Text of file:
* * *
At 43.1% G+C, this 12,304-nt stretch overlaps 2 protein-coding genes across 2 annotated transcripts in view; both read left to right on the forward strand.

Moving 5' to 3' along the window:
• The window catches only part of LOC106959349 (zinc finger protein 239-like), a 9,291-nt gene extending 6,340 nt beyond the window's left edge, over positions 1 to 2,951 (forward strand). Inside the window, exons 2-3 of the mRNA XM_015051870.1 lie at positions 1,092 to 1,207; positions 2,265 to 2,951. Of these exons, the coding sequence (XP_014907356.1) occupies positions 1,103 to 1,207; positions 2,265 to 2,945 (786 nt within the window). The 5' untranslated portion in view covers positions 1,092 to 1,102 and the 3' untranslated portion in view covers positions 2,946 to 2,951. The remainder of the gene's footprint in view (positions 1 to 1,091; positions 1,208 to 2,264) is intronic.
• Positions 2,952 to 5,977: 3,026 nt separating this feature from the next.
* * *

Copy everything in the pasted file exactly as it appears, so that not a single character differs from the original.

At 43.1% G+C, this 12,304-nt stretch overlaps 2 protein-coding genes across 2 annotated transcripts in view; both read left to right on the forward strand.

Moving 5' to 3' along the window:
• The window catches only part of LOC106959349 (zinc finger protein 239-like), a 9,291-nt gene extending 6,340 nt beyond the window's left edge, over positions 1 to 2,951 (forward strand). Inside the window, exons 2-3 of the mRNA XM_015051870.1 lie at positions 1,092 to 1,207; positions 2,265 to 2,951. Of these exons, the coding sequence (XP_014907356.1) occupies positions 1,103 to 1,207; positions 2,265 to 2,945 (786 nt within the window). The 5' untranslated portion in view covers positions 1,092 to 1,102 and the 3' untranslated portion in view covers positions 2,946 to 2,951. The remainder of the gene's footprint in view (positions 1 to 1,091; positions 1,208 to 2,264) is intronic.
• Positions 2,952 to 5,977: 3,026 nt separating this feature from the next.